“Dealers must use their personal relationships with their local fleets and continue to serve their needs with new, innovative products and services while finding new ways to help reduce their costs,” says Wendt. “Then the dealer must call on and establish a relationship with his local agencies and be able to provide the needed products and services that each unique agency requires.”

“Dealers have to go to the customer,” says Van Sicklen. “This means approaching the agencies in your markets and applying to have your name on the bidder’s list so that they can be notified of any new bids or contracts.”

As the experts pointed out, service is paramount, but properly servicing police/pursuit tires does not require any special tools or equipment. And that’s a major plus for dealers looking to add sales and profits.

At the same time, the range of possible vehicles expands all of the time. “There are more pursuit offerings today than ever before,” says Van Sicklen of Bridgestone. “Ford, GM and Chrysler all have dedicated pursuit vehicle models. Traditionally, pursuit vehicles are four door sedans, but some agencies require special purpose vehicles like SUVs and 4X4s. Specialty vehicles may have unique sizes and requirements that might result in limited availability of replacement products in some markets.”

That means a dealer needs to know what tires each department will require and then have reliable sources for those tire products.

But besides the variety of vehicles used by law enforcement agencies, “There are no unusual applications or issues,” Goodyear’s Wendt says.

“The vehicle manufacturers work very hard to ensure their vehicles and tires are the absolute best products for the police market.”

At the same time, reminds Van Sicklen, “Because of the higher speeds, cornering demands and elevated miles driven, regular tire inspection and maintenance is critical to both safety and expense control.”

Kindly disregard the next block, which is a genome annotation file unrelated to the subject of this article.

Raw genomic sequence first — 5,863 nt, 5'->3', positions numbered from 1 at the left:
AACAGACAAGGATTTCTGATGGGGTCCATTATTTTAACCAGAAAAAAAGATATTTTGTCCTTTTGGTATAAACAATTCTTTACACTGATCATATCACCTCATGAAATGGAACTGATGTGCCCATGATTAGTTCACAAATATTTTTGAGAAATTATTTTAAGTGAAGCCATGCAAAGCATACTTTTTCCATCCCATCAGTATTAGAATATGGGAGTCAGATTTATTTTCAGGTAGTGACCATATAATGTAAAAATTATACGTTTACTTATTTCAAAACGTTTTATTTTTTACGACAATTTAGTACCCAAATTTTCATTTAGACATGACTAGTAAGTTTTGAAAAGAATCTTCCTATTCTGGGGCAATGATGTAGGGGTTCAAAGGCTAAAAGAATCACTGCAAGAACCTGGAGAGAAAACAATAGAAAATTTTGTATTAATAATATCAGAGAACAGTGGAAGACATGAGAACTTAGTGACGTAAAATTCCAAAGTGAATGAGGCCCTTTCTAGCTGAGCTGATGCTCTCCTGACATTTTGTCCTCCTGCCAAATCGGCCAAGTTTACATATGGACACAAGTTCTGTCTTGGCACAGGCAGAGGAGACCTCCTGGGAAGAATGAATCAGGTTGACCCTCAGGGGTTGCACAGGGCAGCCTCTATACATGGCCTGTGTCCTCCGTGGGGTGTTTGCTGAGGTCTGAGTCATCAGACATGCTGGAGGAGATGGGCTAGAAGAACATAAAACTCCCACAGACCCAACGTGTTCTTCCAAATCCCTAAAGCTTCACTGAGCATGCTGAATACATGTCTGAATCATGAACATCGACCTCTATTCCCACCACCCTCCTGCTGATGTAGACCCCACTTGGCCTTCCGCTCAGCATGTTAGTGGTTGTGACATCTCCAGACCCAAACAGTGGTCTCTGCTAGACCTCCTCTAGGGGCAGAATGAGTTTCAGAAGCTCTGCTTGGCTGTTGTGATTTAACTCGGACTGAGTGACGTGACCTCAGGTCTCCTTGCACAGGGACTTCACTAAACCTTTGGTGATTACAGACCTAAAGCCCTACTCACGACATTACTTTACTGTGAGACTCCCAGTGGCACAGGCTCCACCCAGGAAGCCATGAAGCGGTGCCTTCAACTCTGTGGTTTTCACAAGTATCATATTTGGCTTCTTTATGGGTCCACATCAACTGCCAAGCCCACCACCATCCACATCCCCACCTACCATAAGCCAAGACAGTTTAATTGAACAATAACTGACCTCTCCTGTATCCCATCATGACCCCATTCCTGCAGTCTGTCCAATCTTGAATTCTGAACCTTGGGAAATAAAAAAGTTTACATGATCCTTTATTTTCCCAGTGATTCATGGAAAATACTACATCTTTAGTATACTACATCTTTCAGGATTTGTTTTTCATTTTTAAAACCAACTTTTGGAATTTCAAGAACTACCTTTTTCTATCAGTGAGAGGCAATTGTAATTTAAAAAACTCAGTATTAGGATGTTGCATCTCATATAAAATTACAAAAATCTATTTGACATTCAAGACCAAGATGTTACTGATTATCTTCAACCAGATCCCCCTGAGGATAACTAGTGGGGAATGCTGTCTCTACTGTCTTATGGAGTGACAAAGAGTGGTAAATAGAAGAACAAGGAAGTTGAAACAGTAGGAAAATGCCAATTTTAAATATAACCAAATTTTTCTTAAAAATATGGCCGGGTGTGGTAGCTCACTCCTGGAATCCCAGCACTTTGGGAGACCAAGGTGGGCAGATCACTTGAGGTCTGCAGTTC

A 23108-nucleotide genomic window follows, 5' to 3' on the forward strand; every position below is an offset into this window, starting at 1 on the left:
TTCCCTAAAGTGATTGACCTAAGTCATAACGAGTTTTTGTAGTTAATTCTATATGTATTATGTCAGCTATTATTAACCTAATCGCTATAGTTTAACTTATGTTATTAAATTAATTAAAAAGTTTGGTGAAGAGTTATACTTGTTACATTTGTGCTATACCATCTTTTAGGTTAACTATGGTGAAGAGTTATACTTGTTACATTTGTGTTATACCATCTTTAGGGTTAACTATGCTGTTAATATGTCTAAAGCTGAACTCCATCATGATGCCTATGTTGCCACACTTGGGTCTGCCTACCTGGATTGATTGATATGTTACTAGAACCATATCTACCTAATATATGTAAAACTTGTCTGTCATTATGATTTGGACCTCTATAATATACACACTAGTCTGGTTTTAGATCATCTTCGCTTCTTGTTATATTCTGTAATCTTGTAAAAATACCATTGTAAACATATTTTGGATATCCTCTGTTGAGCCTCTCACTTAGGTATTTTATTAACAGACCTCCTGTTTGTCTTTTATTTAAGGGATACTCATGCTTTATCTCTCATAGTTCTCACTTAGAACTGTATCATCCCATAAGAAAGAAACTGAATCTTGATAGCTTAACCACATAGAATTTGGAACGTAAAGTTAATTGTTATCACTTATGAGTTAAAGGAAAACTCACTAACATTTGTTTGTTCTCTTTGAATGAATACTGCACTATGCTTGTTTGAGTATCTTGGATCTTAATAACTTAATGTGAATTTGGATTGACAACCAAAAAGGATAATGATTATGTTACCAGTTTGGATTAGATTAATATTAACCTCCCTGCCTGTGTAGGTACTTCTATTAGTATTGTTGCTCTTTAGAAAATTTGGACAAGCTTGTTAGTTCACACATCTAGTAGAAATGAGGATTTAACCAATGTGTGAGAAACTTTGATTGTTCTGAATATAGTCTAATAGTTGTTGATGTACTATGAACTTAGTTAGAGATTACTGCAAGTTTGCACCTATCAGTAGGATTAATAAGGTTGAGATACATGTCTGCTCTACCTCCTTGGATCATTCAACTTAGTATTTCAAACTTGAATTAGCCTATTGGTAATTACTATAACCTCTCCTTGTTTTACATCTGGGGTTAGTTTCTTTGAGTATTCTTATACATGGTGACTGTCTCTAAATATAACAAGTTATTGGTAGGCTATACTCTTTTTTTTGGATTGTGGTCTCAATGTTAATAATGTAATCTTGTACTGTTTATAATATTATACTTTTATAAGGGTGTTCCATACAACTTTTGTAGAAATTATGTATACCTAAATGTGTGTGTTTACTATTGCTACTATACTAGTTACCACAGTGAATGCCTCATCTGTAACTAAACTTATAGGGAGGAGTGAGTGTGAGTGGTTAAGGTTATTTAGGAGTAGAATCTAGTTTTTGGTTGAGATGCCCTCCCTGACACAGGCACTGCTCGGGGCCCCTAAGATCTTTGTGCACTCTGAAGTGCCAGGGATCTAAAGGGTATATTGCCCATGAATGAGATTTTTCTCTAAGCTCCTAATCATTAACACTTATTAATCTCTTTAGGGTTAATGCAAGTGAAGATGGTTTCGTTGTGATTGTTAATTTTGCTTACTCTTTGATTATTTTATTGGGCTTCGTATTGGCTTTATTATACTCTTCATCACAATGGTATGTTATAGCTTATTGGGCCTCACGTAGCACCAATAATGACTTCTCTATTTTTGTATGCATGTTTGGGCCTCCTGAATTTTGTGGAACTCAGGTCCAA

Yes, it is about control – on the streets and on the agency’s bottom line. That takes a lot of hard work by the dealer, but the payoff – in dollars and in being an integral part of your community’s safety forces – can be great.
This article appeared in the June 2009 edition of Tire Review. You can read the entire issue on your phone or tablet by downloading the Tire Review app.

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Jim Smith
With 30 years in the tire and automotive industries, Jim’s communications experience includes stints as a newspaper reporter and editor, a public relations manager and a variety of creative and management roles with a B2B marketing communications agency. The Kent State University journalism major served as editor for a number of community newspapers in Northeast Ohio before joining Modern Tire Dealer in 1984. After four years in brand and corporate public relations roles with Bridgestone Americas, Jim joined Nashville’s Stumpf Bartels Advertising in 1992. He became Tire Review‘s editor in October 1999.